‘There are several people with qualities’ to replace Raúl Castro, says the Cuban leader’s daughter
‘There are several people with qualities’ to replace Raúl Castro, says
the Cuban leader’s daughter
BY NORA GÁMEZ TORRES
The succession of Cuban ruler Raúl Castro may be less clear than
Recent remarks by Mariela Castro Espín suggest that there is more than
one candidate to replace her father, who has publicly stated that his
tenure as president of the State and Ministers’ councils would end in 2018.
“Who do I want for the future of the country? I have no idea. In all
[the candidates] I look at, I see virtues and defects, including in my
father,” Mariela Castro told students at the University of Havana’s
School of Communication on Friday afternoon.
“The people have to decide. I do not have a preferred candidate but
there are several people with qualities. I’m not going to say anything
yet, I’m observing,” she said, according to a story published in Cubanet.
El Nuevo Herald was not able to independently verify the statements.
However, a Twitter account tied to the School of Communication, which
was reporting on Castro’s visit to the university, posted and then
deleted the following Tweet in Spanish: in @fcomUH:
Managing a country is difficult. I do not have a favorite for 2018.
There are some whom I like, but I keep observing.”
Cubans do not cast votes for president, but rather for local
representatives of the People’s Power and deputies to the National
Assembly. The new representatives of the National Assembly who are
scheduled to take their seats in February 2018 then elect the president
of the Council of States and Council of Ministers. For many years, Fidel
Castro and later his brother Raúl were unanimously elected to both posts.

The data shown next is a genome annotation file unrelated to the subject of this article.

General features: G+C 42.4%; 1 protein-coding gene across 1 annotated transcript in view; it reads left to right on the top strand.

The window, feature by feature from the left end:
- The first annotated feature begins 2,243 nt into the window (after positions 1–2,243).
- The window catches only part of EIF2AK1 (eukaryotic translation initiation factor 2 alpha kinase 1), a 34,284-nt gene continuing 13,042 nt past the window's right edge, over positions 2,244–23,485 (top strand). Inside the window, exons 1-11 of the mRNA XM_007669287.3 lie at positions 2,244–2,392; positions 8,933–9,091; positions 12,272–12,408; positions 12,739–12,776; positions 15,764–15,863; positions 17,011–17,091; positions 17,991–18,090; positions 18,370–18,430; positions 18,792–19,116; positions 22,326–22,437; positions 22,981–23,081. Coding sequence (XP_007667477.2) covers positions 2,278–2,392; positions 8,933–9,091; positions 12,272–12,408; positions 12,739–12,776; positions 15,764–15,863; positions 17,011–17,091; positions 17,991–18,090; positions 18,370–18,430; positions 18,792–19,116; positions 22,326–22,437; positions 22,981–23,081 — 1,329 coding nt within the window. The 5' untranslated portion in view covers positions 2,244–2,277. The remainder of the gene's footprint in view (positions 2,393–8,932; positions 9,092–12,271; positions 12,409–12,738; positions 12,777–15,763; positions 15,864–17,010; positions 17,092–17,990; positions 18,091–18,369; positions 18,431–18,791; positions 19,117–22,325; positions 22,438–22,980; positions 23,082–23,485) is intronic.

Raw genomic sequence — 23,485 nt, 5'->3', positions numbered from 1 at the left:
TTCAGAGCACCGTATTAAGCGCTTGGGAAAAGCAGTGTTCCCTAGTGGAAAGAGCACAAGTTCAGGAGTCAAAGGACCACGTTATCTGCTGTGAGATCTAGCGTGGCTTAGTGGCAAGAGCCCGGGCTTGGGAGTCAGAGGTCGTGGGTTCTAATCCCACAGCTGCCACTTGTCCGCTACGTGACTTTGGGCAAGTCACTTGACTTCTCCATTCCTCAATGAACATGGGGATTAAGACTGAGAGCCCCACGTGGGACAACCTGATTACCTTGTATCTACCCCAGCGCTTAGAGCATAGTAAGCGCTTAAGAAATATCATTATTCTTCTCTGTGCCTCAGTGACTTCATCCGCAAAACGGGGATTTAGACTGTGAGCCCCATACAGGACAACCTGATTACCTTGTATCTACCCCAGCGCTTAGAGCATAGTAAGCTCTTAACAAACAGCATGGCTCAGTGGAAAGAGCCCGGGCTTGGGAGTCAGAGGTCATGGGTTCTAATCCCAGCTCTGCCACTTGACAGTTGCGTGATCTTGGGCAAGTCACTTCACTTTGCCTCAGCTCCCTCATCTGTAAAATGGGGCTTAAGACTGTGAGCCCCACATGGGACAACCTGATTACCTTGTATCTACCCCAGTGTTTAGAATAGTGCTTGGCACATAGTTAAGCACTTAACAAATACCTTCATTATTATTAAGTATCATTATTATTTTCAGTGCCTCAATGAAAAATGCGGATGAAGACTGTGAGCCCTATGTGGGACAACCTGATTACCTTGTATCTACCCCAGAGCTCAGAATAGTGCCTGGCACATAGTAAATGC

Miguel Díaz-Canel’s ascent to first vice-president, replacing José Ramón
Machado Ventura — relegated to vice-president — was widely viewed as a
calculated political move to pave the way for the 57-year-old engineer
who was rising in the Communist Party of Cuba (PCC) to replace Raúl
Castro. But now it seems that other powerful figures in the Cuban
political scene, including other members of the Castro family, could be
While Col. Alejandro Castro Espín, brother of Mariela and head of the
National Defense and Security Commission, rarely appears as a rising
figure in Cuba’s state-controlled press, he has received more
international attention after it became publicly known that he played a
lead role in negotiations with the U.S. government to exchange prisoners
and restore diplomatic relations.
Raúl Castro, meanwhile, seemed to have poured a bucket of cold water on
the presidential aspirations of the current second secretary of the
Communist Party, Machado Ventura, during the party’s last Congress in
April 2016. Castro proposed limiting the age of those who occupy high
political and government positions, as well as term limits.
“It’s not a personal matter, I’m like them, I’m 85 years old, I’m one of
the oldest, not as old as Machado,” the Cuban leader said during a tense
session. “He is the senior veteran, I believe.”
Machado, a conservative who “hates Díaz-Canel,” according to a source
with close ties to the Cuban government who supports the policy of
rapprochement, would turn 88 in 2018. However, Castro refrained from
acting immediately and said that the measures would be implemented
within the next five years.
During a recent diplomatic trip through Europe, Foreign Minister Bruno
Rodríguez also made statements that have further muddled the successor
issue by saying that Raúl Castro has no constitutional obligation to
“Cuban law, as in many countries, contemplates indefinite election,”
Rodríguez told Diario de Noticias in Portugal. “However, I know the
president’s public stances as it relates to constitutional or
legislative review processes to establish some limitation on the number
of mandates. Still, there are no constitutional amendments in that regard.
“From the point of view of the Constitution and the electoral law, there
are no restrictions on indefinite reelection,” Rodríguez replied to a
question about whether Cuba’s ruler could be a candidate again if
relations with the United States deteriorate.
In a separate interview with a Spanish television channel, Cuba’s top
diplomat also declined to comment on Castro’s succession and simply said
that “we will have to wait for the elections to know the results.”
Follow Nora Gámez Torres on Twitter: @ngameztorres
Source: Several candidates could replace Raúl Castro, says his daughter
Mariela | Miami Herald –